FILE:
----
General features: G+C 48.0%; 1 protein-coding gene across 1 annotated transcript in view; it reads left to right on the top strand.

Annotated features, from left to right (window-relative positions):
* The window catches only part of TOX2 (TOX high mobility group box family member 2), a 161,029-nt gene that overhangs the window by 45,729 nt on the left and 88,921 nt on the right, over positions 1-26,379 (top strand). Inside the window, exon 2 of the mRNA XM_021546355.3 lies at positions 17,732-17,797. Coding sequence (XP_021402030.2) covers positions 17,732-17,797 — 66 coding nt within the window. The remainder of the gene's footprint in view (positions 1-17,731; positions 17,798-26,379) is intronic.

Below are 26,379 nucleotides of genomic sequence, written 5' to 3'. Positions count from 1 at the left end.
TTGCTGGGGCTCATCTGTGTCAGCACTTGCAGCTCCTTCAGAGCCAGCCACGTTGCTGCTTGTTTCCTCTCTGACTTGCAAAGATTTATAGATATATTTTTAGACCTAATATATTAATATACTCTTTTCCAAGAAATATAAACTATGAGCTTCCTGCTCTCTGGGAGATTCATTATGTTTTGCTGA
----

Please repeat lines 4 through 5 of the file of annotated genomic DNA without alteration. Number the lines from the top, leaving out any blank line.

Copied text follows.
Below are 26,379 nucleotides of genomic sequence, written 5' to 3'. Positions count from 1 at the left end.
TTGCTGGGGCTCATCTGTGTCAGCACTTGCAGCTCCTTCAGAGCCAGCCACGTTGCTGCTTGTTTCCTCTCTGACTTGCAAAGATTTATAGATATATTTTTAGACCTAATATATTAATATACTCTTTTCCAAGAAATATAAACTATGAGCTTCCTGCTCTCTGGGAGATTCATTATGTTTTGCTGA